October Country is a unique documentary that uses the themes of Halloween and, in particular, ghosts to give voice to a working-class family in Mohawk Valley, NY. The Mosher family had long been a subject of Donal Mosher's evocative photography and writing when he met director Michael Palmieri; together, they co-wrote and directed this documentary that offers the viewer a very personal glimpse of the struggles the Moshers face every day. The evocative and often startlingly beautiful result is a portrait of a family haunted by the Vietnam War, cycles of abuse, and financial woes.
TribecaFilm: Donal, were you at all wary of documenting your family on film?
Donal Mosher: No, not really. Once they agreed to being in front of the camera -- I mean, they already had a certain awareness that images of them were going out into the public anyway. But no, I was never wary because at the end, once we really got engaged and the stories were very personal, we really began a dialogue with them about, you know, that this is going into public, and gave them the final decision ... Anything we ended up putting in the film, they got to say yes or no to. Every member of the family got to agree and have the final say on [it], so I think there was a degree of trust going through the whole project.
TribecaFilm: So the boundaries were established as you went along?
Michael Palmieri:Yeah, although it, to us, seemed somewhat boundary-less in a way ... I mean, it's always a dialogue when you're working with people who are allowing you to film them. There [are] obvious times when it's just not the right time to film, and then there's also times when you could be filming that you, as a human being, don't want to film. So there's a lot of these things that are in play.
TribecaFilm: The cinematography and direction are, literally, haunting. There's the symbolism, of course, of ghosts and Halloween, and I think the cinematography and the direction have so much to do with that. Can you talk about how you got that feeling of a portrait, an evocative photo?
MP: Well, the genesis point of where the film begins is obviously in Donal's photographs of his family, so as a cinematographer, first I'm looking at the character of those photographs, but more the mood and the feeling I'm getting from the photographs. And when we talked about the project, and I learned more about his family through his writing and through his photos, it was really clear that there were certain things that we were going to be looking at when going to film his family. So it's one thing to go and talk to Donal's family; it's an entirely other thing to go armed with the idea of, "How am I going to situate this in the context of ghosts or hauntings or cycles?" Then you end up having, as a cinematographer, so much more visually, because you're thinking about that all the time as well. You're always thinking [in] the metaphorical, visual way. And the region itself, it's beautiful and it feels haunted. It feels essentially on the edge of collapse in a lot of ways. But that doesn't make it ugly; it makes it quite beautiful as well, in a lot of context[s]. So I think it's just this sort of back and forth with negotiating all those things and trying to capture it on film, and it just kind of happens naturally.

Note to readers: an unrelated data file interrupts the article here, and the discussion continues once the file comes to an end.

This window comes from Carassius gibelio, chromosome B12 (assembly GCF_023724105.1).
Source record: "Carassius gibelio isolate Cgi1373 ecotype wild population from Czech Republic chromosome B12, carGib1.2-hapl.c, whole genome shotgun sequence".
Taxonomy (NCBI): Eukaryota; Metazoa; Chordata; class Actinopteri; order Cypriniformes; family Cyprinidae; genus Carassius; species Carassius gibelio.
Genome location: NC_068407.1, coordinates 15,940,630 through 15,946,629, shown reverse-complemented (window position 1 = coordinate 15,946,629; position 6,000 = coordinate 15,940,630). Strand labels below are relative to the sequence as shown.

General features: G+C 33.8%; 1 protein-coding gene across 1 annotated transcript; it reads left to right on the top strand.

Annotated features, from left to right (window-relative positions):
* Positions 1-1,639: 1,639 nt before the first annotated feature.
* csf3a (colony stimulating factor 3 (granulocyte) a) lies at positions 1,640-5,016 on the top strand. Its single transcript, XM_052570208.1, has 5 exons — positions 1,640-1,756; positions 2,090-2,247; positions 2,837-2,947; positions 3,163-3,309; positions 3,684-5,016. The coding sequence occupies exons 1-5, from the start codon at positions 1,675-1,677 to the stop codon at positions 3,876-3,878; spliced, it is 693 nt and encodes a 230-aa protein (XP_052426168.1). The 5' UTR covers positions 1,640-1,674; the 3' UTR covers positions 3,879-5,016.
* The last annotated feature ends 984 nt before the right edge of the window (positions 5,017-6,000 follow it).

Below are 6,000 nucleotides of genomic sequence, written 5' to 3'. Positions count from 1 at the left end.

TribecaFilm: What's it like reading reactions to the movie, which seem, at the very least, classist? I read on IMDb someone comparing your family to a real-life Addams family.
MP: I haven't heard that one.
DM: No, but I kind of like that one. [laughs] It's tricky, it's really tricky ... Mostly they're really positive and they really seem to respond ... to our interpretation of the family, but occasionally there are attacks or it's read as exploitation ... people come at it with their cultural lens and you can't fight it unless you can engage in a dialogue. And whenever we have felt under attack or it's been painful, usually the thing I go for is looking at the language. We never use the term "white trash," but people do use it when they're attacking us of exploiting [the family]. And if you can point that out to people, if you can respond to them on a level like, "Well, you know what, there's some classist stuff in your language," we both begin to understand [each other].
MP: The first review we ever got was in Variety, and they just bashed us. They said it was exploitative and all this sort of stuff, and it was really like, "Whoah!" I mean, we really were broadsided about it and by it, and there was one thing where they were talking about the dilapidated dwelling of the Mosher family, and I just thought, "God, that's just such classist bulls***, because, dilapidated according to whom?" You know? That house is beautiful.
DM: Yeah. In the end, it's just this interpretation, and you hope you get to have a voice in response, and then it becomes dialogue and then it's productive, and that's just the best that you can hope for in these circumstances.
October Country will open at IFC Center in New York on Friday, February 12. Meet special guests at the 6:50 screenings all weekend.